It was supposed to drop cold last night, possibly cold enough to kill off the more tender greenhouse plants. In anticipation of that I harvested a lot of the remaining peppers, eggplants, and tomatoes.

Then we got to work to fill the gap in the side wall. We don't have any of the plastic panelling left, so we painted a sheet of plywood with preservative and put that up instead.

Having done all that, the temperature only dropped to 0°C last night and the plants would have been fine anyway. But tonight we are promised -6°C/21°F and I"m glad we are prepared.

04 November 2012

A bit of a rant and some greens

All the family went out for a meal last night to celebrate Mike's birthday. I was looking forward to trying one of the 'Countylicious' menus at local restaurants. This is a month-long celebration of the County's 'culinary community', according to the initiative's website - it's basically designed to tempt people out to local restaurants in the slack season between the end of summer and the Christmas party rush. It's been running for a few years but this is the first time we'd got organised enough to try it.

And I have to say that I was disappointed with the meal I had. The meat was local, but the vegetables were anything but fresh, local, and seasonal: asparagus in November and some carrots and broccoli that looked suspiciously like they'd come from a packet of frozen veg. With farm stands still selling fresh vegetables in the County: root crops, leeks, cabbages, squashes, there's simply no excuse for a restaurant claiming to be celebrating local food to be serving up frozen vegetables at this time of year.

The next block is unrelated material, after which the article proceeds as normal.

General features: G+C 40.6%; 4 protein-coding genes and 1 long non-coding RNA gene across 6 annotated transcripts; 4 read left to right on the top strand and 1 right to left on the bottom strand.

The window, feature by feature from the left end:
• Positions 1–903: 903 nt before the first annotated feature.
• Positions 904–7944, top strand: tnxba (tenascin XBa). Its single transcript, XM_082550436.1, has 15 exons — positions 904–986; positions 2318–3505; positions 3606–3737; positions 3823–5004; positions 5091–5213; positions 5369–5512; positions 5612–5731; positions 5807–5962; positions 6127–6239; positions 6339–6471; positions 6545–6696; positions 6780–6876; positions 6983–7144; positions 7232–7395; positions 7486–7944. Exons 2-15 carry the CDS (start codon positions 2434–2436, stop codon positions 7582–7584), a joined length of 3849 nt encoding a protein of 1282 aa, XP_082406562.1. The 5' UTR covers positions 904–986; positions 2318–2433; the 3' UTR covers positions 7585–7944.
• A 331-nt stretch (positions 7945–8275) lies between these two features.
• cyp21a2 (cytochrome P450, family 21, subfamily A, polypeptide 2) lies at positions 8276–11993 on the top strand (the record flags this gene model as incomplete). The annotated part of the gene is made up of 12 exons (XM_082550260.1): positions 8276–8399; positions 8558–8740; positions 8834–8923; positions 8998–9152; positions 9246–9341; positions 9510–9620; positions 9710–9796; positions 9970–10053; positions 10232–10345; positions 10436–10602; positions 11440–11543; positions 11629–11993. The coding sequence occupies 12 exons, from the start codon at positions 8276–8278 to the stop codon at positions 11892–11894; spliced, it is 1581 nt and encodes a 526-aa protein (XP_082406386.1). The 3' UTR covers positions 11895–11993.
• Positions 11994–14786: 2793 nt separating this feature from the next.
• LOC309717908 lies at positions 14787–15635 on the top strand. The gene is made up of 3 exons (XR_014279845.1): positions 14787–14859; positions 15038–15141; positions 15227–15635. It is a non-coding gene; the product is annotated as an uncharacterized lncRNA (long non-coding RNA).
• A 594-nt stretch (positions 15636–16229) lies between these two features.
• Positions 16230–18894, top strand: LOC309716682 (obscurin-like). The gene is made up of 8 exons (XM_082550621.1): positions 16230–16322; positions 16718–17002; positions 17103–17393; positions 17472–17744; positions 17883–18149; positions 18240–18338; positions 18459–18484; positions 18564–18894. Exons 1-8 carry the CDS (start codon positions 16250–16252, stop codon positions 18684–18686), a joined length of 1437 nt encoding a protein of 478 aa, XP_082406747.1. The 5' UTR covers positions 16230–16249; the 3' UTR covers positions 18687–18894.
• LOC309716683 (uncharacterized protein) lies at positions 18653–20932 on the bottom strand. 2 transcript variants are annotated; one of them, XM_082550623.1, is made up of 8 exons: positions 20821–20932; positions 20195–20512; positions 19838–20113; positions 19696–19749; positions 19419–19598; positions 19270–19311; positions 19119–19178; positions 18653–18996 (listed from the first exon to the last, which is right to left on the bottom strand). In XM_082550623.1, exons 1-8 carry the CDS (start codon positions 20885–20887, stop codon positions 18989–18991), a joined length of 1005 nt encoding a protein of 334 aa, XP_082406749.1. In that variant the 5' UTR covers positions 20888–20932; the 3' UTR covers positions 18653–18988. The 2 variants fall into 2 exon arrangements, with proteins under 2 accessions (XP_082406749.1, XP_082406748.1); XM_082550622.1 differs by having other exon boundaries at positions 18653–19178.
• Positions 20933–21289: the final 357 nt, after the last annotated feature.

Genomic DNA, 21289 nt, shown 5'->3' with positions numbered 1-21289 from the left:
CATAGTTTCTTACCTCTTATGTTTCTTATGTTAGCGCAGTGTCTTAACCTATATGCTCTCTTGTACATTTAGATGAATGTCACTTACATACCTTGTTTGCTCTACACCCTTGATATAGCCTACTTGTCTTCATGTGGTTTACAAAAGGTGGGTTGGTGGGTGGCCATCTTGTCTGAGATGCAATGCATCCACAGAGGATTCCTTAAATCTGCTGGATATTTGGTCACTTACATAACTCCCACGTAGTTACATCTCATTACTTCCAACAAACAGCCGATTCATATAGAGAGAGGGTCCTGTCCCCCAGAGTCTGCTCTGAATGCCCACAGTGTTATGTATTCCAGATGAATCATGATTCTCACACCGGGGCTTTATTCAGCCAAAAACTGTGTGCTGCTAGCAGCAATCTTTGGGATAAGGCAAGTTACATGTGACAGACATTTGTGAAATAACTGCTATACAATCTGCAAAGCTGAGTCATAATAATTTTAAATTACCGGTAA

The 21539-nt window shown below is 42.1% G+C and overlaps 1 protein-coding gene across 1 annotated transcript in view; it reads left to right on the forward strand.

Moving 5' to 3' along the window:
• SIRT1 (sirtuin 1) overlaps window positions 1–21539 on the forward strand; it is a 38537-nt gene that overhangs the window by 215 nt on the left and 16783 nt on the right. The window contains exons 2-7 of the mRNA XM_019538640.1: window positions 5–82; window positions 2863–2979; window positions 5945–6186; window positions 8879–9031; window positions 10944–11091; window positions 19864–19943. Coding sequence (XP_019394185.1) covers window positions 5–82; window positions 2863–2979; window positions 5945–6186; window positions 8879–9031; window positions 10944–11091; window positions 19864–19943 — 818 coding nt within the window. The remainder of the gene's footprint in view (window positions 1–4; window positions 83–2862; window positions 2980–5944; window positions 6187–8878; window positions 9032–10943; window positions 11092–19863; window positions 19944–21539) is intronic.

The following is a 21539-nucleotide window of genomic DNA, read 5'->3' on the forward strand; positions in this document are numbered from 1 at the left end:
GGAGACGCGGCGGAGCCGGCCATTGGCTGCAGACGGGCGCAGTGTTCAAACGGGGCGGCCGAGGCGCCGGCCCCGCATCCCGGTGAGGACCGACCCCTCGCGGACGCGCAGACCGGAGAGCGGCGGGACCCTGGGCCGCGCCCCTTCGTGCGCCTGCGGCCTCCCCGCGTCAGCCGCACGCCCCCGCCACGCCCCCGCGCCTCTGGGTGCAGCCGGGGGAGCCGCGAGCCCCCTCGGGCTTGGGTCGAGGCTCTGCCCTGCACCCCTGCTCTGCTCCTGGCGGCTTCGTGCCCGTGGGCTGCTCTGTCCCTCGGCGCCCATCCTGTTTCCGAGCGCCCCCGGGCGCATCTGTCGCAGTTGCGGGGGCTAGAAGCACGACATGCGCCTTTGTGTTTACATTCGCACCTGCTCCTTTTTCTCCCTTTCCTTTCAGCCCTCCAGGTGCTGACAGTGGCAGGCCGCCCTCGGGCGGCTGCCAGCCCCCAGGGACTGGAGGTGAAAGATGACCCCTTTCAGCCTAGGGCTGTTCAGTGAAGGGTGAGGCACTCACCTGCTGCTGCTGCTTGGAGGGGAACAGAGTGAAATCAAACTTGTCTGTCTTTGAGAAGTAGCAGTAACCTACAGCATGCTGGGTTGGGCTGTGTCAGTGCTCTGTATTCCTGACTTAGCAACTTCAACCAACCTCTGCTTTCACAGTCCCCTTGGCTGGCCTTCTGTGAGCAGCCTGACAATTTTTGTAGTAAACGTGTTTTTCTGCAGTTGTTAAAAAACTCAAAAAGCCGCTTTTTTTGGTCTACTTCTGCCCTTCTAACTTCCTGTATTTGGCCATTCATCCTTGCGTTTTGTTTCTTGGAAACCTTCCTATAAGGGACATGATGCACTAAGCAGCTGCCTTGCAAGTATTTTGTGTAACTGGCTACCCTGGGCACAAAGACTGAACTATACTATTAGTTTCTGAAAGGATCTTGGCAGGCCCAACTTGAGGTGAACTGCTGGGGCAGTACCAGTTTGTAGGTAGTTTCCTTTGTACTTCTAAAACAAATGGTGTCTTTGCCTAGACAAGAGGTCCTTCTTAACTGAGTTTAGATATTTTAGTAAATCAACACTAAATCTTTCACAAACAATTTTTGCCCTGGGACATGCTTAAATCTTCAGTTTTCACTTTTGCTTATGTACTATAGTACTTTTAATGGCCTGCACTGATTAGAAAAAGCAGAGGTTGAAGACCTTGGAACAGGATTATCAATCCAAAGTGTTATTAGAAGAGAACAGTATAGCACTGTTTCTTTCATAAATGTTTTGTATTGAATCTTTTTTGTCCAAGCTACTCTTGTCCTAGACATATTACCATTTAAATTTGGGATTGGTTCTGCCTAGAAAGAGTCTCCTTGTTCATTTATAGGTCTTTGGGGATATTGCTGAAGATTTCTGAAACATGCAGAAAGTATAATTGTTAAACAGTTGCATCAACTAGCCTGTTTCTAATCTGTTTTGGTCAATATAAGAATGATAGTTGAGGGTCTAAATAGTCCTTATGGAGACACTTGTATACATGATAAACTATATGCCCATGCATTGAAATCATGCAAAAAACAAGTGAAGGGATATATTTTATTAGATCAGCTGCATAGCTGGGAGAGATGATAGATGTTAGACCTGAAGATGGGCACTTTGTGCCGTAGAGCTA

I mentioned in an earlier post that the Brussels sprout plants have been refusing to produce any actual sprouts, despite looking green and healthy. I think the weather conditions this year just haven't been right for the formation of sprouts. I don't like to think that I've grown a vegetable which is producing nothing worth eating, so instead of vainly hoping for some sprouts to appear at this late period of the year, I'm focusing instead on those healthy green leaves and am harvesting those.

I've not picked or cooked Brussel tops before, so this was a bit of an experiment. I cut out the stems, shredded the greens and then lightly braised them with a clove or two of garlic in a little butter and water, finished with some freshly ground pepper and a little salt.

They made a tasty and brightly green side dish to our Sunday lunch of local lamb cooked with  herbs, onions, carrots, potatoes and parsnips, all from our garden. Even those who would refuse to eat sprouts were willing to consume them. If we can eat these seasonal, local crops at our own table, I'm sure that restaurants claiming to support County growers can do the same thing.

01 November 2012

Foraging for fungi

I've been picking Shaggy Ink Caps from the front garden in the last week or two. It's very satisfying to be able to pick some of your breakfast from the lawn!

In the last week I spotted another type of fungus growing in the orchard grass. Well, it wasn't hard to spot, really, being about 10 inches in diameter. But I have no idea what this one is. Have you?